If you didn’t hear, today the Chicago Cubs awarded Steve Bartman a World Series ring. Most people recognize Bartman as the Cub fan who, while attempting to catch a ball in foul territory in Game 6 of the 2003 National League Championship Series, got tangled up with Cubs outfielder Moises Alou, and the ball fell foul.

The Cubs epic meltdown ensued. While leading the game 3-0 with one out in the eighth inning, and leading the series three games to two, the Cubs were only five outs away from their first World Series appearance in 58 years. Instead, the Cubs gave up eight runs in the inning, lost the game 8-3, and lost Game 7 the following night.

Let me reiterate that. The Cubs lost Game 6. And Game 7. And the National League Championship Series. Not Steve Bartman. Yet, Bartman has been held responsible by the media and some Cubs fans for the Cubs’ failure to make the World Series in 2003 (and every year through 2015).

As we all know, the Cubs finally ended the 108-year World Series championship drought last fall.

As a Cubs fan who has never placed blame on Bartman for Game 6, or any other loss, I was excited to hear Tom Ricketts and company has awarded Bartman a World Series championship ring. My only wish is that I could have witnessed the moment so I could feel the emotion for Bartman just as I did when Kris Bryant made the throw to Anthony Rizzo in the early hours of November 3, 2016.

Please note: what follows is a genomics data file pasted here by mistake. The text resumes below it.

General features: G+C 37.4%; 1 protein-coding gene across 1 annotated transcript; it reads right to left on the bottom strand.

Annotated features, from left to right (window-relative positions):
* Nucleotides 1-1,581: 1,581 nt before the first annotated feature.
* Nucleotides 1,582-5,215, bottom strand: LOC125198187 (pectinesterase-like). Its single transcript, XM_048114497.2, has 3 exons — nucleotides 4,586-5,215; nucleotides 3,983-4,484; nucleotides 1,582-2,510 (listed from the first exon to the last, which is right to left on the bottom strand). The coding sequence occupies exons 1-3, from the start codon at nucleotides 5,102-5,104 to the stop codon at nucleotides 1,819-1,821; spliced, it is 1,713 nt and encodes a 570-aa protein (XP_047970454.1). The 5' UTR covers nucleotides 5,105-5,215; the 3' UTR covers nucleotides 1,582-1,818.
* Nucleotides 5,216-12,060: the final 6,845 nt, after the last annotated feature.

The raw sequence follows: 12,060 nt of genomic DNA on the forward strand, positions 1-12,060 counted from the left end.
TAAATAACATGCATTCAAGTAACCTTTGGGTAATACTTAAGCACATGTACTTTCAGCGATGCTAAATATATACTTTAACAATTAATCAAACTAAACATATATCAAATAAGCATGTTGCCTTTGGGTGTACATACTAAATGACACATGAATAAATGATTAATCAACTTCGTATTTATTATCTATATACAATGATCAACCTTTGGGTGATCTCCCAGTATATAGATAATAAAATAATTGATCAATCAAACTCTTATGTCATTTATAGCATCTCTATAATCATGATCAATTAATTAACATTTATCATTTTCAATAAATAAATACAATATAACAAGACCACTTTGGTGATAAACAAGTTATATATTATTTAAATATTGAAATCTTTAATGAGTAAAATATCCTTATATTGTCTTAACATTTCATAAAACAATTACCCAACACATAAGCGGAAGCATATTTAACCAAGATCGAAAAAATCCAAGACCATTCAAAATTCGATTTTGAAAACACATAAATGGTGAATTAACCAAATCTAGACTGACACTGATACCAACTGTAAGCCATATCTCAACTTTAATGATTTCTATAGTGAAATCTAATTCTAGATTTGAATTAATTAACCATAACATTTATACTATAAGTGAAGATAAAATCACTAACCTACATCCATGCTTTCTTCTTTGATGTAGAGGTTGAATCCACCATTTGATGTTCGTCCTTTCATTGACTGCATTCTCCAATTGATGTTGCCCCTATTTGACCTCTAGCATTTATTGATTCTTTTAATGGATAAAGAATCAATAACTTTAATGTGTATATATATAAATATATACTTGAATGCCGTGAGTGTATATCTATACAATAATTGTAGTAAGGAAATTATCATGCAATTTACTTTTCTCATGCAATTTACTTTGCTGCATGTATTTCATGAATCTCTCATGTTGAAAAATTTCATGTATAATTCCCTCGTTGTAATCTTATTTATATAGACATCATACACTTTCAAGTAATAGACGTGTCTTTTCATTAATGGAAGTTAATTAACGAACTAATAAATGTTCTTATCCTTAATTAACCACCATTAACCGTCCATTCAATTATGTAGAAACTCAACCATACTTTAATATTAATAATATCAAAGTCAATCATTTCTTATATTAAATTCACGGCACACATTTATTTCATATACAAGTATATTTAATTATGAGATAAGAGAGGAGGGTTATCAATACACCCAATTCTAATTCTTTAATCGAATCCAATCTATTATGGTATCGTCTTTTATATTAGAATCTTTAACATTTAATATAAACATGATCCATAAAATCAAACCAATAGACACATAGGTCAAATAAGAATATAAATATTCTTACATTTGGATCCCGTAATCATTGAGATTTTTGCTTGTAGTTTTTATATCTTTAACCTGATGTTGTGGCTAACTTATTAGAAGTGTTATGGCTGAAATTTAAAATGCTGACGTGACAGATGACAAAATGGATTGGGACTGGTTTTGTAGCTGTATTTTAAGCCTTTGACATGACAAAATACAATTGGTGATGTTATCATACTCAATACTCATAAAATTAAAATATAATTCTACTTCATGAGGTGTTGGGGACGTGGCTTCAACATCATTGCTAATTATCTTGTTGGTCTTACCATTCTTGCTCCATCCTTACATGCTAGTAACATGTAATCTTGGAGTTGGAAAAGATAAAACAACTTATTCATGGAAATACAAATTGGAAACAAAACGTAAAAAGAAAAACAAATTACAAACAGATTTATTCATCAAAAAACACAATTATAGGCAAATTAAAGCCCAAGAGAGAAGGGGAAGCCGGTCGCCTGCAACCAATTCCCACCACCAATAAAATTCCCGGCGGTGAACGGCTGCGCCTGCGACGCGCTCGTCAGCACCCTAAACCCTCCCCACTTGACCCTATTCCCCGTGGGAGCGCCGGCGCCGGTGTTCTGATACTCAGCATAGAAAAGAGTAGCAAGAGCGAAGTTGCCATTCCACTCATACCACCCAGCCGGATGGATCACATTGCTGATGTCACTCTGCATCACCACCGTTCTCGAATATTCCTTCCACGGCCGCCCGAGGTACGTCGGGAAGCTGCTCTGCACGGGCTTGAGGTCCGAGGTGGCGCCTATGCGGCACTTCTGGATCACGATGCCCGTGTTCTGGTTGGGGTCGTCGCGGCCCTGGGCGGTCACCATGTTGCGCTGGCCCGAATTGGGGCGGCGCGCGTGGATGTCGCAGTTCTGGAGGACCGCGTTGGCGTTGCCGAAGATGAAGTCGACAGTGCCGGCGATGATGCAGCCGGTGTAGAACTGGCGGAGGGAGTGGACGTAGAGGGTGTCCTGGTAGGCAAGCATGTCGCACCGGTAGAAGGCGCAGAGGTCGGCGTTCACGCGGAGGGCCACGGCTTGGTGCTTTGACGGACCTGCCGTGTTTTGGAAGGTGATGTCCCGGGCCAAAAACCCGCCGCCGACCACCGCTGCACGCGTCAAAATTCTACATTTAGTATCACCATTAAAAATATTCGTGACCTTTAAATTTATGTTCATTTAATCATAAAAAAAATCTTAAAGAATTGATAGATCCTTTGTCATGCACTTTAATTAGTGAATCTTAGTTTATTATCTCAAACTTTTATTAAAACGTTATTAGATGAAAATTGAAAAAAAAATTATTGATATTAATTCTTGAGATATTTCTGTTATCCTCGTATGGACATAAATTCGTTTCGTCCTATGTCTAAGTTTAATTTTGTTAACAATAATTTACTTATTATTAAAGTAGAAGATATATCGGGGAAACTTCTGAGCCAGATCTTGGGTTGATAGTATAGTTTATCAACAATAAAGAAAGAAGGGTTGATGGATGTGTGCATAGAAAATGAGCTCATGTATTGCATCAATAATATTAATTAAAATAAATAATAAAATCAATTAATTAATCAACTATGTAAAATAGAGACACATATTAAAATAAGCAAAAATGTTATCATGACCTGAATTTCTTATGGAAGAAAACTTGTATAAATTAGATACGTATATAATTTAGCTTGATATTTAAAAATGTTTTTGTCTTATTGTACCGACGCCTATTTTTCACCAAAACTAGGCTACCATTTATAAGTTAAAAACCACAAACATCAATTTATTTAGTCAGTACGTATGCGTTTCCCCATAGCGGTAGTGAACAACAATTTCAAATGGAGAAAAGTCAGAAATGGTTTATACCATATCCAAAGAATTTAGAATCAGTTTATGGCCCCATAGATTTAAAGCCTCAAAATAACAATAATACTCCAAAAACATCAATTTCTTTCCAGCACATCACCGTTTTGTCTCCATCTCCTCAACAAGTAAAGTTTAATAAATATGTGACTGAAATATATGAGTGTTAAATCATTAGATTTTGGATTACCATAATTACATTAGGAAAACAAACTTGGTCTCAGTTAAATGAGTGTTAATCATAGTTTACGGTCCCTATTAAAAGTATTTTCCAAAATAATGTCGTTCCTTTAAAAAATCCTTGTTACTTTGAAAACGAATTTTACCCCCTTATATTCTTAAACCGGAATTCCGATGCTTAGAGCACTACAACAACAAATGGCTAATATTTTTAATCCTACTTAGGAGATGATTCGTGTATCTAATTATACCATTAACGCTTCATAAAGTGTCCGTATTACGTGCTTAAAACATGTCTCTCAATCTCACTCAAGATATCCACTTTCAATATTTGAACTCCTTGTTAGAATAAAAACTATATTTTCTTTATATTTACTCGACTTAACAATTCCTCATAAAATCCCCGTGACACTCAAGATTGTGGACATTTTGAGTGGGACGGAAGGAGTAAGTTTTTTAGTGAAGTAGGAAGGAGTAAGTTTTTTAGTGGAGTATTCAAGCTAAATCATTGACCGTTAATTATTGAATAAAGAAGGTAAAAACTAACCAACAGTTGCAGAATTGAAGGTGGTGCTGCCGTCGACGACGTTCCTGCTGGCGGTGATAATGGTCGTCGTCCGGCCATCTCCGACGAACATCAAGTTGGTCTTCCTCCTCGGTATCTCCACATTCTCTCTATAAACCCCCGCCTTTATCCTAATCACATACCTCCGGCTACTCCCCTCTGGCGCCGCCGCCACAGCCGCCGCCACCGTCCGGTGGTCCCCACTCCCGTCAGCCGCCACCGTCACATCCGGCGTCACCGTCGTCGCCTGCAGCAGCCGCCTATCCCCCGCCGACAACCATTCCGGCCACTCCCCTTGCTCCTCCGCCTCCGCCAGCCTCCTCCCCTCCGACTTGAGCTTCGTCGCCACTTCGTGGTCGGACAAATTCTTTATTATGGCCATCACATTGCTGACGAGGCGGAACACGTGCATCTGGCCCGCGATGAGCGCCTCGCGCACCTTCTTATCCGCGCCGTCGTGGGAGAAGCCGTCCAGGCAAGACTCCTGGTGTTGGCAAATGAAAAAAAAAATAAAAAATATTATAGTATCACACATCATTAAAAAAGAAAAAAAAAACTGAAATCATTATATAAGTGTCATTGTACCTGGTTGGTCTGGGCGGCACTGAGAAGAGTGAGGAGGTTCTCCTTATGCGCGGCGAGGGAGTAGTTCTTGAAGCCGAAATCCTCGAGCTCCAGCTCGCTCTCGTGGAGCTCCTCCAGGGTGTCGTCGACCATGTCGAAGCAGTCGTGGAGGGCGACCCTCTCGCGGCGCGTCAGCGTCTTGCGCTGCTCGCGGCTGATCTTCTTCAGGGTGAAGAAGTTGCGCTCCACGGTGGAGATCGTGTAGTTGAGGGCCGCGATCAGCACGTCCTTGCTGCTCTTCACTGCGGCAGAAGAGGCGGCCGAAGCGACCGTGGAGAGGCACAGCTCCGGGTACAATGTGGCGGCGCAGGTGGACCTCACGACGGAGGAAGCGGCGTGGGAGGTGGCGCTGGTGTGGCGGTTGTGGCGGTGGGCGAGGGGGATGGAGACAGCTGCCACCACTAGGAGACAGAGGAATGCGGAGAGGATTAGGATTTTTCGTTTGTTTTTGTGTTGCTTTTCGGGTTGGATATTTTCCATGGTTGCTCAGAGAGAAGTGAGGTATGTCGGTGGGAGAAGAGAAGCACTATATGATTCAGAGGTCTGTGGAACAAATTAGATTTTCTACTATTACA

Bartman has seemingly lived in privacy since that October night nearly 14 years ago. And while a visual of Bartman’s acceptance of the ring today may not exist, he did issue a statement of appreciation. One sentence from the statement has stuck with me since I read it earlier today. In the statement, Bartman says:

“My hope is that we all can learn from my experience to view sports as entertainment and prevent harsh scapegoating, and to challenge the media and opportunistic profiteers to conduct business ethically by respecting personal privacy rights and not exploit any individual to advance their own self-interest or economic gain.”

If we could only conduct our business and treat each other “ethically,” especially in the name of a game, our world would be better. If we could not profit, emotionally or financially, from the exploitation of others, our world would be better. From one Cub fan to another, thanks and congratulations Steve!


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